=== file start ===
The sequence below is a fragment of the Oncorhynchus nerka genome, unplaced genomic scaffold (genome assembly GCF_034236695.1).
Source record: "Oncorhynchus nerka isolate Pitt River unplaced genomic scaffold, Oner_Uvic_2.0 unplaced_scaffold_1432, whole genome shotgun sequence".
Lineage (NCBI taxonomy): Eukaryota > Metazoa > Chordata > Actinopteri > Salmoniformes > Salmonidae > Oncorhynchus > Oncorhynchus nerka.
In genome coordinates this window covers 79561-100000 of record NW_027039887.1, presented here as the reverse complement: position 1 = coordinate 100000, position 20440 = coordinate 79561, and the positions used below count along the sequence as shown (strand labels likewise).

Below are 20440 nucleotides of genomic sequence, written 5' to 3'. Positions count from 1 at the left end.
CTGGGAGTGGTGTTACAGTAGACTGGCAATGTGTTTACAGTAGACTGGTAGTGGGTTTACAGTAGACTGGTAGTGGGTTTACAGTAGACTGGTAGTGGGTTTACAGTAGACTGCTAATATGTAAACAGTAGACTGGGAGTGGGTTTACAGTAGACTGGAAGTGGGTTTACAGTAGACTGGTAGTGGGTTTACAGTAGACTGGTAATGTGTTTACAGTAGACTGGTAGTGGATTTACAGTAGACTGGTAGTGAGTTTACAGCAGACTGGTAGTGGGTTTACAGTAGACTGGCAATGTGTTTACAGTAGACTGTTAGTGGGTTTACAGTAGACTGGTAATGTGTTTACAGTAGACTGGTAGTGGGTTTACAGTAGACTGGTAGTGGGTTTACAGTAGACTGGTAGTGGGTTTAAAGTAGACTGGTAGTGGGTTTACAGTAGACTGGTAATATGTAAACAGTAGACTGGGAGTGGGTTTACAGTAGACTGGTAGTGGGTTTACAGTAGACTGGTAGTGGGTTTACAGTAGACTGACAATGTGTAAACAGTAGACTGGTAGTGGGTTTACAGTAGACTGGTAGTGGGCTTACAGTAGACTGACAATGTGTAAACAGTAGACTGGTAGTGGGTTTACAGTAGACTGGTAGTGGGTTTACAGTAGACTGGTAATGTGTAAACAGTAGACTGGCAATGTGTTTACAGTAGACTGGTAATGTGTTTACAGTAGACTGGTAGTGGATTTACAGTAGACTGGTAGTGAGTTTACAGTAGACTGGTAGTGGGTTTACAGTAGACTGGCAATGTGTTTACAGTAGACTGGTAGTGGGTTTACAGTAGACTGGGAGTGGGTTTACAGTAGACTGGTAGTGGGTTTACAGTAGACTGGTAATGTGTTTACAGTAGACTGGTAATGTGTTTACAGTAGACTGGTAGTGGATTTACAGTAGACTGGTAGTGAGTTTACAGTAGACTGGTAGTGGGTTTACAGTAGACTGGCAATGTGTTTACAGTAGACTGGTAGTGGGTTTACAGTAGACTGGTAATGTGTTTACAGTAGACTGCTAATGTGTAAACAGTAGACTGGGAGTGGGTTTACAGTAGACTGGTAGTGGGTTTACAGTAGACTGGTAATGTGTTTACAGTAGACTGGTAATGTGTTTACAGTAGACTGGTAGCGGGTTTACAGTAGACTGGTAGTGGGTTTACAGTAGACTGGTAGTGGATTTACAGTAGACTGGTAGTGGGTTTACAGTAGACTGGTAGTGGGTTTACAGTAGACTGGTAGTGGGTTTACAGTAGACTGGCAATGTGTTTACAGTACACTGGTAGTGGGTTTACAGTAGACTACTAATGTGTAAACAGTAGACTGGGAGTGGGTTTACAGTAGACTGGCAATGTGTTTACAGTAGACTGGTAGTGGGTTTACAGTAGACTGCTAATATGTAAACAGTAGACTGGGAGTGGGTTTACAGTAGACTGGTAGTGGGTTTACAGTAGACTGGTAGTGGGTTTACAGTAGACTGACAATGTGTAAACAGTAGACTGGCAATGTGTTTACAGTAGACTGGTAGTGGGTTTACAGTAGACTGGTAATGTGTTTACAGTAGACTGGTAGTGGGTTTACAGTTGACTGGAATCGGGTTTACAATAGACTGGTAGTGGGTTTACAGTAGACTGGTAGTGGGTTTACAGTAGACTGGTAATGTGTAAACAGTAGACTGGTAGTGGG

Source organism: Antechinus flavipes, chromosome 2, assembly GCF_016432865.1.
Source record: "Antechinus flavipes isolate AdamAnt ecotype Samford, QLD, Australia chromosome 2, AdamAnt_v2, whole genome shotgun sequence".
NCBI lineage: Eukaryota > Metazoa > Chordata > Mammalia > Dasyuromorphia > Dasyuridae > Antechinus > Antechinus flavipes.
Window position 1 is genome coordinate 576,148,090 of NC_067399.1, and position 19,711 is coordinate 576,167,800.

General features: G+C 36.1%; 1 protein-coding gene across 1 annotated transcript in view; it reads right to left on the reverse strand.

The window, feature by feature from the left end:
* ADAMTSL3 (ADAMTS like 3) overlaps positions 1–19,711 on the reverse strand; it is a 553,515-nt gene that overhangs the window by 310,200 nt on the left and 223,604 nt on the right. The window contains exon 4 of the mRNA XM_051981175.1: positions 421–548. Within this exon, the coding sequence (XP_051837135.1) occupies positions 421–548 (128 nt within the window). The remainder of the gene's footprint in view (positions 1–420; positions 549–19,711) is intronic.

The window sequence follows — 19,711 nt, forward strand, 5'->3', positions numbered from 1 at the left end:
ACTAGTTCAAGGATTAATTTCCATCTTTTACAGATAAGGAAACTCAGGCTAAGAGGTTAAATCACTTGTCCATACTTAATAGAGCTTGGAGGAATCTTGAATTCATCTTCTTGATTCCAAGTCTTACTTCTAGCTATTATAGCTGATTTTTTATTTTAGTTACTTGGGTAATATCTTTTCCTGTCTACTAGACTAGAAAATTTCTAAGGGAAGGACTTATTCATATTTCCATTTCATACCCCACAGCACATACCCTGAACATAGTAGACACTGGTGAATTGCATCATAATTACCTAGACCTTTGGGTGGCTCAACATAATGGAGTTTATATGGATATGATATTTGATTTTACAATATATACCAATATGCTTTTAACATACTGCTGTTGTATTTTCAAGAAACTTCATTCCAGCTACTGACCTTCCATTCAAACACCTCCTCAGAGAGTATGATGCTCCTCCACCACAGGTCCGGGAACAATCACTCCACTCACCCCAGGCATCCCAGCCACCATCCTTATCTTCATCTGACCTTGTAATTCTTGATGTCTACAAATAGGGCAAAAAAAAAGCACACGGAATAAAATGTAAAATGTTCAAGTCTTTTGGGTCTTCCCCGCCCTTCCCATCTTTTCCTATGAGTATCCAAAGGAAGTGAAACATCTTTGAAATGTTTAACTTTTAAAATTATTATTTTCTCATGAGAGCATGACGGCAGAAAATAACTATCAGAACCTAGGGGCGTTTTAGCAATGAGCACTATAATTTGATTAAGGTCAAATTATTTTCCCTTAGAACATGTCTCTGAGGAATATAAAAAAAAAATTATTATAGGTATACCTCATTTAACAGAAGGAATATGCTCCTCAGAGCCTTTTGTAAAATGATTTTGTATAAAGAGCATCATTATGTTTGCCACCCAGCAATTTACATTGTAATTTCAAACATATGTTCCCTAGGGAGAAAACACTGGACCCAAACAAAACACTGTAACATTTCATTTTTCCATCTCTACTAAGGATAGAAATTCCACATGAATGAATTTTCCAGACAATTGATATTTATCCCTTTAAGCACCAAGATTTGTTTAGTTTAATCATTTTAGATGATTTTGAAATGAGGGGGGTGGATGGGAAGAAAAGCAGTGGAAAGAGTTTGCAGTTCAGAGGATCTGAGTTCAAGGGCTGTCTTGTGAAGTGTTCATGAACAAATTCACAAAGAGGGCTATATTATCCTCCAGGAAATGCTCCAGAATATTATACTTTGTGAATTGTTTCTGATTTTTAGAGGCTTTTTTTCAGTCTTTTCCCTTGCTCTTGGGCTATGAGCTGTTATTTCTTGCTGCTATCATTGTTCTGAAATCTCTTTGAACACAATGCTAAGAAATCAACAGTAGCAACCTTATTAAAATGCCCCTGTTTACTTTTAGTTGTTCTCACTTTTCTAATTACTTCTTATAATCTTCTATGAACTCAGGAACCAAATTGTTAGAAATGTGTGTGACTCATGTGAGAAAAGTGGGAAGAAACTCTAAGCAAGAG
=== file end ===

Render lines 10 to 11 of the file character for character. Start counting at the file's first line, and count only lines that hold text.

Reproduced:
Window position 1 is genome coordinate 576,148,090 of NC_067399.1, and position 19,711 is coordinate 576,167,800.

General features: G+C 36.1%; 1 protein-coding gene across 1 annotated transcript in view; it reads right to left on the reverse strand.